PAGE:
This is an easy one:
Lack of birth control.
Lack of protection for private property rights (investors flee to safer countries).
Too much spending on security.
Too many illegals straining services (ironic, but true, as central americans flee north).

Kind of surprised you missed this one.

Drill-Baby-Drill Drill Team

Some of the most successful colonies which became first-world wealthy owe a lot to the English system of colonies, compared to let's say the French, Spanish, Italian, Dutch, Portuguese. or Russian.

America, Canada, Australia, South Africa and India are a lot better off former colonies compared to Haiti(Fr), Congo(Fr), Algeria(Fr), Mexico(Sp), Paraguay(Sp) Dominican Republic(Sp), Eritrea & Somalia(It), Indonesia(Dutch), Mozambique & Angola(Portug), Belaurus & Uzbekishtan(Russia).

Mexico may have inherited a Spanish system of government and commerce that was less competitive than the English system. A 'Manana Culture' instead of a ambitious pragmatic culture.

In contrast, the Chinese, like the Jews, have a diaspora of people forming a private network of commerce integrated into local communities instead of a national colonial effort. There is no Jewish empire and no Chinese empire. But there are hundreds of China towns in South Asia, Africa and South America.



Stephen J. Dubner is certainly short on facts which should have been added.

Approximately 2 years ago the equivalent min. hourly wage was $4.29. Approximately 50% of Mexican residents work at this level or less.

Isn't there about ten families that own Mexico and aren't they very monopolistic? Not much competition is allowed when it comes up against the monopolies.

In the late 90's Mexico was beginning to have economic problems and paying their debt. Advisers from the USA informed them to slowly reduce the value of the peso.
What they did was criminal to the working people of Mexico. Those in the know converted their peso holdings into dollars and then floated the peso, which almost crashed putting millions of Mexicans out of work. Then those who responsible reconverted their dollars into peso's and increased their holdings in Mexico.

The birth rate in Mexico is very high and the death rate is very low pitting more and more Mexicans against each other in competition for the measly resources available for 50% or more of the Mexican population.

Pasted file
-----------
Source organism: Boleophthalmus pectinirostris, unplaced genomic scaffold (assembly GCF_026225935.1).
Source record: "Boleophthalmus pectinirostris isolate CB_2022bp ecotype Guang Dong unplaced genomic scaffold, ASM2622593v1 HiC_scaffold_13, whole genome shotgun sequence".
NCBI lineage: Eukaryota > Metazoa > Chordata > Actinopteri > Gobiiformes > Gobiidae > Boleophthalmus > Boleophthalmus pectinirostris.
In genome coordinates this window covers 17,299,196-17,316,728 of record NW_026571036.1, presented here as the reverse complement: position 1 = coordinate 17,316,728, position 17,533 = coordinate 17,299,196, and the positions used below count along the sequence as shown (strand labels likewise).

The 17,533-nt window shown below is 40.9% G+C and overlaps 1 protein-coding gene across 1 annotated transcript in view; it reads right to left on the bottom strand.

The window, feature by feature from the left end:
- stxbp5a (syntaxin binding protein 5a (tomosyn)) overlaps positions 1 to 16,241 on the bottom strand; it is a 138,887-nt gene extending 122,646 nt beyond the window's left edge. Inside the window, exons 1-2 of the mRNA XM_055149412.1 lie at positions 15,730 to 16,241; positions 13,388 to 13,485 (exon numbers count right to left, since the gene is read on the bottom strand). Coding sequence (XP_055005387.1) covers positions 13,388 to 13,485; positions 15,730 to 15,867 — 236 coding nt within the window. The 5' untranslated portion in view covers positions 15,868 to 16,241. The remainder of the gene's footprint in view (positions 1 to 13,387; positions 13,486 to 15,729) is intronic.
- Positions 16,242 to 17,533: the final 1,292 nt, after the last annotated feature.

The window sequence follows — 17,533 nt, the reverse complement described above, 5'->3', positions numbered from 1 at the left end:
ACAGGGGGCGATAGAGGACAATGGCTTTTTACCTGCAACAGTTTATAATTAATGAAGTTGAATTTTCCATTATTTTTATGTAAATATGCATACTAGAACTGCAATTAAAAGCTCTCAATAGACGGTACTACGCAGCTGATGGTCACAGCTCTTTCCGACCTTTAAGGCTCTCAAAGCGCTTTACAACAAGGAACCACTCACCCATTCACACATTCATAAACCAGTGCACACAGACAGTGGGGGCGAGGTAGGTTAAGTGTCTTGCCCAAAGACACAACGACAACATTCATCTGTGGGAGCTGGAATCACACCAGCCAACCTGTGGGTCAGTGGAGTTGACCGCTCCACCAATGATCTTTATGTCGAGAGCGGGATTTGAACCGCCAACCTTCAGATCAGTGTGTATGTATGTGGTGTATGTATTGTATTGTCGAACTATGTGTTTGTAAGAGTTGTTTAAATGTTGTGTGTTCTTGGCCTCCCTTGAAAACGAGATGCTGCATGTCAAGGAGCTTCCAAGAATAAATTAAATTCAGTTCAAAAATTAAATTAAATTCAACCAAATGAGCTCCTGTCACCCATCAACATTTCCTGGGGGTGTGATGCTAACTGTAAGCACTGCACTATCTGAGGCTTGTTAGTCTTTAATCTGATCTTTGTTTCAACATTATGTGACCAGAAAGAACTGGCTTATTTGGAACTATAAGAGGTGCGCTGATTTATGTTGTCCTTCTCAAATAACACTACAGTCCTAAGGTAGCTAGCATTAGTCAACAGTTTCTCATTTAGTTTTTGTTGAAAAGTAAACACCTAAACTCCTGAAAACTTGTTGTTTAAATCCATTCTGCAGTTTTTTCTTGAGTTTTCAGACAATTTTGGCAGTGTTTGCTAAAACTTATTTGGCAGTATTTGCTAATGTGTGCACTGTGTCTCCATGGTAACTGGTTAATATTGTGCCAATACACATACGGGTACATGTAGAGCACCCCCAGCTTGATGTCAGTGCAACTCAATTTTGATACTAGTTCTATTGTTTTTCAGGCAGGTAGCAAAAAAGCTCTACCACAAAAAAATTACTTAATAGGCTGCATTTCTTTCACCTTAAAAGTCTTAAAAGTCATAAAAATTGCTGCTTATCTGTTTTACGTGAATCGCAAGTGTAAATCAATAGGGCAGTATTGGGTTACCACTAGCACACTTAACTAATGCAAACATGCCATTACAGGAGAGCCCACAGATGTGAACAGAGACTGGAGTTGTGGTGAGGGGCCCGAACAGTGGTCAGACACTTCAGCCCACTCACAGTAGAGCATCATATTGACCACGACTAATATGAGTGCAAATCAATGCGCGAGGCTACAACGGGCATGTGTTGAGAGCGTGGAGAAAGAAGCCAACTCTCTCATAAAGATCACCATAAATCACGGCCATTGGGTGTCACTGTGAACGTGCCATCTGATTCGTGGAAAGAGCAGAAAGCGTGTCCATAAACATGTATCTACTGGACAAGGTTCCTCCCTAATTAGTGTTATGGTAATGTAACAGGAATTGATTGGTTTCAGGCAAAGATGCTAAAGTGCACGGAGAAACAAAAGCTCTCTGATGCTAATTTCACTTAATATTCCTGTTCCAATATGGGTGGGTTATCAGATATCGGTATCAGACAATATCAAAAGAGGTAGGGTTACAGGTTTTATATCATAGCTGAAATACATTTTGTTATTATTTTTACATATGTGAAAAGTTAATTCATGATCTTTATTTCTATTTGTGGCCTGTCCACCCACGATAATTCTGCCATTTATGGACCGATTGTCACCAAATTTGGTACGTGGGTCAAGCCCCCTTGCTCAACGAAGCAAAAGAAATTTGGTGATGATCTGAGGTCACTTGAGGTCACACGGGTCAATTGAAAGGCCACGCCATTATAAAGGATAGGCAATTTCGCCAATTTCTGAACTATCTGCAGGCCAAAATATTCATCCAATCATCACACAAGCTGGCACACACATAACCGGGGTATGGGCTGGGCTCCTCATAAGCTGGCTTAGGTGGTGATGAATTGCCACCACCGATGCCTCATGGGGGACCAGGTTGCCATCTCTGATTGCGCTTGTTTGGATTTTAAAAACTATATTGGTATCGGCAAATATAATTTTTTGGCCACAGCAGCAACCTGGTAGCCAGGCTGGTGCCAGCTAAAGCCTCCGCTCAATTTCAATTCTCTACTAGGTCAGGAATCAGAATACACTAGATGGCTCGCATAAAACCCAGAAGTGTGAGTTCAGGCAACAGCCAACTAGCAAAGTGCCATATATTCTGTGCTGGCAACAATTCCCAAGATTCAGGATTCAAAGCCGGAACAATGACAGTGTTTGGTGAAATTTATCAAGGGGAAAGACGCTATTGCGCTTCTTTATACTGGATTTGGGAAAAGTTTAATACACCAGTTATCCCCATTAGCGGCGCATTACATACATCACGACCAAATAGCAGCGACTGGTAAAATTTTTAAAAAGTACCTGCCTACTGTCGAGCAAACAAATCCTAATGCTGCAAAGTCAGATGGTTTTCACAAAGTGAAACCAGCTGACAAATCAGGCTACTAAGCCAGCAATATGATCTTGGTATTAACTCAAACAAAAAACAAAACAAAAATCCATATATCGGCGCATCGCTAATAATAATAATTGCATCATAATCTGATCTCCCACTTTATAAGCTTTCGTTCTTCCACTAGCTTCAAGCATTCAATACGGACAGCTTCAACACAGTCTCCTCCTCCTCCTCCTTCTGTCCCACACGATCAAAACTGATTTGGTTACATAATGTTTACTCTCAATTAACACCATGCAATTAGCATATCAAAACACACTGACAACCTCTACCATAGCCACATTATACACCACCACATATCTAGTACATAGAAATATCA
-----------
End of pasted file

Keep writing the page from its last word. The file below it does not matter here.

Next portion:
Another problem is machismo and no birth control which is a contributing factor in continual poverty, corruption, and even health problems.

The Catholic Church with their stance on no birth control or abortions has doomed over approximately 50% of the Mexican people to a miserable existence.If they could only limit their birth rates their lives would improve.

One thing I must say about the Mexican people is that they are alive and full of life, even though life is harsh to them. The drug cartel wars have only made the problem worse for many of the Mexican citizenry


Tom O'Brien

I grew up in Guadalajara, Mexico. I have to say that Mexico isn't rich because it's citizens are not free. Mexico was governed by a single party for 60 or so years, and the entire country was organized to enrich those in power.

There is no credit, there is no economic opportunity in Mexico for those not born to wealth. There is also significant discrimination against the lower class in Mexico, and I believe that it is virtually impossible for one to move from one economic class to another. Add to that the pervasive corruption of the bureaucracy and you have a toxic stew of not good.

The guy who cuts my lawn in the US is from Mexico and he doesn't read. But he has a thriving business with at least $500,000 in assets, his own house and most important, all of his kids are going to college. This cannot happen in Mexico.



The lack of incentives and flow of trade are what is holding Mexico back. Thy produce the same goods as China which does them no good in the competetive market. i think they need to find new exports to produce, so that they don't find themselves competing so greatl with other countires.

Israel Carranza

Most of the guilt is because we are "kidnapped" by the congress, deputies, governors, majors etc just keep "jumping" from one goverment position to another, political parties keep looking for their personal interests.
Instead of creating new laws, making reforms, searching for true ways of ending orginized crime, bust the economy, they keep presenting "junk" ideas while the others only spend time on rejecting them.

This won't end unless the population do "something" to reform the congress.

How can I say all this?... Is the common thought in México, ask whoever you want in the country and most will say the same or similar

P.S. that about the two types of mexicans in the second comment is not correct.
The army is not outgunned, we just don't have martial law running right now 'cause that would mean halt the "individual garanties" we all mexican citizens have, and then the army could overrun cities.



Professor Giguere (comment number 6) blames Mexico's poor economy on proximity to the US. I would welcome his explanation of why such proximity has not made Canada poor.


I have met a lot of people from Mexico and one thing that it come to my attention is that 9 out of 10 is illiterate , maybe that is one of the reason why that country is poor

Sanford Faden

Spain and Portugal exported Feudalism. England, through a policy of benign neglect, brought the Enlightenment. This pattern was repeated throughout the world with similar results.